Why Kids Are Afraid of Mascots?



Every child wishes to meet his or her favorite character, and every parent would do extreme things to make that wish come true. We frequently take our children to events and toy stores where their favorite figure appears, or we even request the mascot to appear in their birthday celebration. Sadly, the interaction between our child and the mascot can be sometime distressing. Our children can be petrified of even approaching the mascot. What went wrong? Why our children are terrified of mascots?


Masklophobia is a fear of someone wearing a mask or costume. Typically, children watch their favorite characters on television and are unable to distinguish between fiction and nonfiction around this age. As a result, they feel worried, nervous, and scared when they come across these human-sized mascots with funny features and long legs. Mascots can make children feel insecure and fearful. Despite the fact that this terrifying feeling is common in children, others argue that these experiences might help children cope with anxiety in challenging life situations as they grow older.


People who disguise in mascots are usually taught how to act in front of children. They should slow down their movements, be aware of how to touch a child, never run after a child or insist on hugging or taking a child from their mother. Also, parents should pay attention to their children's emotions. Usually, parents are so excited to take a photograph of their child with the mascot that they fail to see the child's reaction. They should never leave the child alone with the mascot, and they should explain that it’s just a costume made out of fabric and synthetic fur that is worn by a regular person. Let the child see the zipper or the inside part of the outfit if ever possible. Ask the mascot to remove his mask in some instances so the child can see the face.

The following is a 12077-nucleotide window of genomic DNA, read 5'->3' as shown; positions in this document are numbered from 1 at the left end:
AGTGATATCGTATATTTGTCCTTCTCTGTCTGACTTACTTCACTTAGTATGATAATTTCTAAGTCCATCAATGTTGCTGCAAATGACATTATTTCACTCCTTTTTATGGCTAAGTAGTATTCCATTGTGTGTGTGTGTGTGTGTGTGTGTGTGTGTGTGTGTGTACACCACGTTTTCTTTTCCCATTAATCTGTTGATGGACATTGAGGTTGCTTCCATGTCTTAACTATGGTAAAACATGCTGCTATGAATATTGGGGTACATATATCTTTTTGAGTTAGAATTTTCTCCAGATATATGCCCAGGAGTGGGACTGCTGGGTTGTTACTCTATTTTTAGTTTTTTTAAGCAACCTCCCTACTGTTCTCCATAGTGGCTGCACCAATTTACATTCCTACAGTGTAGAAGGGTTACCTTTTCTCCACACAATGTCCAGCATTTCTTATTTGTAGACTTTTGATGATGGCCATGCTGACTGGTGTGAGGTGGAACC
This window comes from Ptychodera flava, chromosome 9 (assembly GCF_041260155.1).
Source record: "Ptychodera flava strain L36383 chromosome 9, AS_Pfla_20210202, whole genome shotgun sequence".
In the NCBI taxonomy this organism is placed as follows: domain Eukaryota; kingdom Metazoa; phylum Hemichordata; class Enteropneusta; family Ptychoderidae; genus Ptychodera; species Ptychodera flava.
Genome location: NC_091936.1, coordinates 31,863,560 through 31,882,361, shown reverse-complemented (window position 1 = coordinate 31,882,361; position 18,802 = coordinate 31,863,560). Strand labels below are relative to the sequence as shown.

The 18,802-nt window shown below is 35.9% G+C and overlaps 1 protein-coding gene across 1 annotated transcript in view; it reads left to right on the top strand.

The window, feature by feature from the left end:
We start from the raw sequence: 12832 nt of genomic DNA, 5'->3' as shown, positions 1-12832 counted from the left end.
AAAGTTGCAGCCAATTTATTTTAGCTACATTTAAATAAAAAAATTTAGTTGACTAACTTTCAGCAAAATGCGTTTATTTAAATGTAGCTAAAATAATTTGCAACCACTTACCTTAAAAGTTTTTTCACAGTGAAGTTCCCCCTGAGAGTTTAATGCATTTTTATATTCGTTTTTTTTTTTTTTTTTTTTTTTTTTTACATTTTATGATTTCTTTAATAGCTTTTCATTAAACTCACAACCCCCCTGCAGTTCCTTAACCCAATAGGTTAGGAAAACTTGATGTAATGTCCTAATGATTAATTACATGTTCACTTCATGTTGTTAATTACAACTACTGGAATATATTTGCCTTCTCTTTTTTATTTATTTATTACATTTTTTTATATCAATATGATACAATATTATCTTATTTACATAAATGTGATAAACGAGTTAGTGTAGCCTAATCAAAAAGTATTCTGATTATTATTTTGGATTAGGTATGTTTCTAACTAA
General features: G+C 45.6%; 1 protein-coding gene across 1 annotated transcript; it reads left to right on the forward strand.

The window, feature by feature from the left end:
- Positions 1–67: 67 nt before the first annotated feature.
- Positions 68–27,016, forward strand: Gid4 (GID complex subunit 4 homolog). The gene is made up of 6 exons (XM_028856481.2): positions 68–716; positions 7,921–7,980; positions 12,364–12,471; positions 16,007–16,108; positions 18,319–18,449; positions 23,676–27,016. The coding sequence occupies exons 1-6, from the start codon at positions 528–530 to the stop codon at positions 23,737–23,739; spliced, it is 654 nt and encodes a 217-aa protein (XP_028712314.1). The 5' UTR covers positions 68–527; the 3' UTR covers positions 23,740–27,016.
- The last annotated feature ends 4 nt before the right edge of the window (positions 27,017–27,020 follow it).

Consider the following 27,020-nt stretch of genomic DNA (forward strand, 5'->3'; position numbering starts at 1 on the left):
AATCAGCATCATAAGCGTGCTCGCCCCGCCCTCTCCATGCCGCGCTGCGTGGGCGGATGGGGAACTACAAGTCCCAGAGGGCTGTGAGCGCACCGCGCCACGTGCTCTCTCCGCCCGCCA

If your child is afraid of mascots, you can help him in a variety of ways such as:

  • Have your child wear costumes at home

  • Read books about mascots, and try to showcase videos of different characters in real life and on TV.

  • Stay close to your child whenever a mascot approaches. Keep an eye on your child's reaction and don't force the child to approach the mascot.

  • If your child agrees to approach the mascot, carry your child and approach slowly but with confidence since your child can sense your anxiety

  • Do not quit. This anxiety will fade with time, and your child will finally accept the mascot's presence.

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